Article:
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Seb Anthony

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Creativity facts and figures


I am going to be presenting material to other trainers on the importance of creativity in training, ie the use of activities, energisers etc. I personally believe that, when used properly, this engages participants, makes potentially boring IT training a little more fun and aids retention.

Whilst I have qualitative material that supports this view, I would like something of a more quantitative nature (given that people often respond better to facts and figures).

Does anyone have any suggestions where I can find such material?

Thanks in advance!!
Shari Aubrey

3 Responses

  1. A question of viewpoints
    I am not aware personally of quantative study however energisers and activities all fall within Kolbs Experiential Learning Cycle (1974)as well as Honey and Mumfords Learning Styles (1986 and 1992), given that you are addressing trainers I’d have thought this would be an excellent starting point. What’s more you could tie it into some CPD for your trainers.
    I’m sure within the research for the models and styles there will be a firm basis for Activists and Activity.

    On a wider note, creativity for creativity’s sake is not something I’d encourage especially if its initially held as a personal belief, learning is the fundamental here. You mention “you personally believe”, better to remain objective before trying to prove assumptions.

    Creativity is not the reason we include energisers, icebreakers and activities, they rightly exist within training to maximise learning.

    Good luck

  2. Energisers
    I tend to agree with the comments made by Mark Starling to some extent. It sounds as though you feel you may have to “persuade” some of your colleagues that icebreakers/energisers etc are a neccesary part of any training course. I would hope that many would accept the need for such material especially within IT Training. I currently work on an SAP Implementation project and coming from a skills background it was clear from the outset that breaking the course material into digestable chunks and “lightening the mood” would certainly assist the transfer of learning. As for anything tangible to prove the worth of energisers it may be an idea to carry out one of the learning style questionaires as part of your training and link the results to your objective. If you are looking for some material to assist you with this, drop me a line and I will dig out some info which may help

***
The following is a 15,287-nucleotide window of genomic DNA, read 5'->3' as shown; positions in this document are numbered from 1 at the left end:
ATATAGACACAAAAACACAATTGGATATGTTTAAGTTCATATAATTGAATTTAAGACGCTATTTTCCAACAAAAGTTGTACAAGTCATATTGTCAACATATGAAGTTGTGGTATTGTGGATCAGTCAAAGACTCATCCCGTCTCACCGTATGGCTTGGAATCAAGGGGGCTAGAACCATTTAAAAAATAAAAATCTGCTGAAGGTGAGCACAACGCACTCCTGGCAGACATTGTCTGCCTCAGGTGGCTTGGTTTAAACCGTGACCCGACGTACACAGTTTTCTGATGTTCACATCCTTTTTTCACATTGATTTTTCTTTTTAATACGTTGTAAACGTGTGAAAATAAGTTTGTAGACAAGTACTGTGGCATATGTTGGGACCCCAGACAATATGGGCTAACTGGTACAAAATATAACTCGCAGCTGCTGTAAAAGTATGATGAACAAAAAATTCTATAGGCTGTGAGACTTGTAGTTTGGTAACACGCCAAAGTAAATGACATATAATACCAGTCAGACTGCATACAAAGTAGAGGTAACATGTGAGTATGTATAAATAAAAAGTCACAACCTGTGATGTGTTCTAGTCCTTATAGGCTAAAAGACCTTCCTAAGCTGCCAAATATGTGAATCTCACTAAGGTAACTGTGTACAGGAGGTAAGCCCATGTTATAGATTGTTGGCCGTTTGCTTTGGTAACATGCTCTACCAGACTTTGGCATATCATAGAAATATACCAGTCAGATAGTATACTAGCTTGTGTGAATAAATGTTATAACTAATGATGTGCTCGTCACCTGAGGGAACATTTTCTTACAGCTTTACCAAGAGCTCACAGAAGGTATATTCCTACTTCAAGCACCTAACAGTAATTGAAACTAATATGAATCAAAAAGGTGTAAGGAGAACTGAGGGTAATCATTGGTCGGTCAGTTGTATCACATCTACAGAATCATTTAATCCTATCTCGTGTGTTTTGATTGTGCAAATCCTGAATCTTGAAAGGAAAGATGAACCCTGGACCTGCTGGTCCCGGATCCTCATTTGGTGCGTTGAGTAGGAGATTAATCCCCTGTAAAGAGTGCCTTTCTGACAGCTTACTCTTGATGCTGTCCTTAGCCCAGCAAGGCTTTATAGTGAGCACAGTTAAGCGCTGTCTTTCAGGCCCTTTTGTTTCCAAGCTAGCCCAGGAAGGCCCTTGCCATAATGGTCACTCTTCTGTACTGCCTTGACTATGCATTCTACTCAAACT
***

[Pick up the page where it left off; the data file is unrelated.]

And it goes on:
3. Experiencing is believing
    I don’t know of any quantitative data (though there might be some within the NLP – Neurolinguistic Programming – and/or Accelerated Learning literature). However, given the topic and the target audience, I would think that incorporating some exercises would be more convincing than any facts and figures. I agree that linking these this to learning styles is a very good idea, as well. Last year, a dozen people in my organisation, all of whom do different types of training on a variety of different topics, attended a Toolkit for Trainers course which made extensive use of these techniques, and everyone went away excited and inspired, and keen to try out what they’d learned. I’ve recently used quite a few of these techniques on a two day training course for S/NVQ assessors (a fairly dry and jargon-laden topic, potentially), and using a variety of creative techniques, had a very successful course which kept people involved and, hopefully, aided both their understanding and their retention (though time will tell on that one). Good luck!


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